Home 2010s 2013 Movies Devil’s Knot – Review

Devil’s Knot – Review

Production still courtesy of Remstar Films

Devil’s Knot
Review by Ralph Lucas – Publisher

(January 24, 2013 – Toronto, Ontario) My interest in Devil’s Knot began as a simple exercise to see what Atom Egoyan could do with a script he hadn’t written or adapted. While the majority of his films have sprung from his own fertile mind or been written by him but based on an earlier work — The Sweet Hereafter comes to mind — the screenplay for Devil’s Knot was cowritten by Scott Derrickson and Paul Harris Boardman. Early criticism of Egoyan’s film was primarily based on how the screenwriters had stayed too close to the known facts, providing little new evidence. It was also pointed out that three documentaries had been made and that there was hope this first dramatic re-telling of events would somehow go beyond the facts.

;Devil`s Knot, movie poster;If you don’t know the story, Devil’s Knot is based on true events that took place in 1993 and 1994 in West Memphis, Arkansas. Three very young boys were murdered and eventually three teenagers were accused of killing the kids as part of some satanic ritual. After being in jail for 18 years all three men were released from prison in 2011 while agreeing to a special plea bargain that allowed them to proclaim their innocence while admitting the justice system had enough evidence to convict them.

With the film’s release it seems critics are still irked that Egoyan didn’t push the truth further. They are somehow miffed that he didn’t bend the truth to point a finger at some known or unknown character who could be blamed for the senseless murders. I think that’s a cheap shot.

Directors are all powerful once a film goes into production. Screenwriters have for decades complained that after spending years honing a script, directors will often rewrite their work, sometimes on set as the movie is being shot. I haven’t read the script for Devil’s Knot but I get the sense that Egoyan stayed true to the writers’ retelling of the facts. At a press conference following the film’s screening at the Zurich Film Festival, Egoyan addressed the notion that his film was just going over well known territory thanks in part to the original documentaries. “We forget that so many people don’t know this story at all… and it’s an exceptional story,” he said. “It’s one of the most extraordinary pieces of mythology in contemporary American culture. How 20 years ago three eight year old boys vanished very mysteriously, almost supernaturally, in a forest in Arkansas. With no evidence, no footprints, no DNA, no blood. And a town grappling with this unresolvable sense of pain decides to sacrifice three teenagers in return. That to me is the stuff of Greek myth, and it bears retelling again and again.”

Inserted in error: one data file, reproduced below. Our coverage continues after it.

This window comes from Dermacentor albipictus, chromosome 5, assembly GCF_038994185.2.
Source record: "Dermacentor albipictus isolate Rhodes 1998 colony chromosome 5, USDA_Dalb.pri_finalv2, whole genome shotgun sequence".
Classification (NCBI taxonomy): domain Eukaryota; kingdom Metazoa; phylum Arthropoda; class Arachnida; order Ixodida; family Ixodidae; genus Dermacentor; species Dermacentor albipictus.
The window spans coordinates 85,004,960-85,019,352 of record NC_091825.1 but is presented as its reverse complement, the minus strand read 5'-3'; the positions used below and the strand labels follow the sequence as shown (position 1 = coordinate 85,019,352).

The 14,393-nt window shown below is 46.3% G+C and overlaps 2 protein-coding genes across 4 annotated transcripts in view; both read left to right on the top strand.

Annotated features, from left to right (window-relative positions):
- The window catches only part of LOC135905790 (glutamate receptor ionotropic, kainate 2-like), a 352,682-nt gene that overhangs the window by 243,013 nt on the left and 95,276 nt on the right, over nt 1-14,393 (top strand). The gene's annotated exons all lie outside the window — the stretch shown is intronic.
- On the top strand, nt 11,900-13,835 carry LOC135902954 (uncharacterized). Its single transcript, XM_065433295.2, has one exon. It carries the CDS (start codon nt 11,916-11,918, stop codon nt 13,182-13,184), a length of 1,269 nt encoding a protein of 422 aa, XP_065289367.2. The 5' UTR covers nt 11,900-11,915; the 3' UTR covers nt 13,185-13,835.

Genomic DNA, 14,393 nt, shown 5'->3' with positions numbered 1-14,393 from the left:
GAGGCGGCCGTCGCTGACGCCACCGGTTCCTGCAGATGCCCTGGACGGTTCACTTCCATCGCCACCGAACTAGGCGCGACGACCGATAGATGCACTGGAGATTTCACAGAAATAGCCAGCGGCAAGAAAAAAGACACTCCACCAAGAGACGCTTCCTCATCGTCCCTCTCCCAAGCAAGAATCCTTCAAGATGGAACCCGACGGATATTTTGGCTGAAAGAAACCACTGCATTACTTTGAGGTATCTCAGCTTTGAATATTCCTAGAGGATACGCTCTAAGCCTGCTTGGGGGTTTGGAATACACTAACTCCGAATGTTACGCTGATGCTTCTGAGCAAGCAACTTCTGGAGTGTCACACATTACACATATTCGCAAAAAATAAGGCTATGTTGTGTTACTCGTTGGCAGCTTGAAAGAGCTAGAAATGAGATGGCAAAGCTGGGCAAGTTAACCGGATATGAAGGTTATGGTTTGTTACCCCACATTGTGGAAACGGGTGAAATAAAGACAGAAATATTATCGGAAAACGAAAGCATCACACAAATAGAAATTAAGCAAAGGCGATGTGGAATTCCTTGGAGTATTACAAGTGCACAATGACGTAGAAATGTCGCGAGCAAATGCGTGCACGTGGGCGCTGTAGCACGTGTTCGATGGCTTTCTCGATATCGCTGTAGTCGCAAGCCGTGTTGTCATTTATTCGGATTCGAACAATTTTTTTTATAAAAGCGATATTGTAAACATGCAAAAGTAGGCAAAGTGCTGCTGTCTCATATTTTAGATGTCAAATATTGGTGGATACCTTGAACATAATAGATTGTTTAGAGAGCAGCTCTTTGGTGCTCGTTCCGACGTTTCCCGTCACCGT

As the director said, I was one of those people who wasn’t aware of the original story, or if I was then I had buried it beneath so many layers of reported injustice in the American justice system. I came to the film wholly ignorant of the facts and left thankful that I had not been fooled into thinking one of the characters, possibly an invented perpetrator, was to blame for the deaths of those three innocent boys.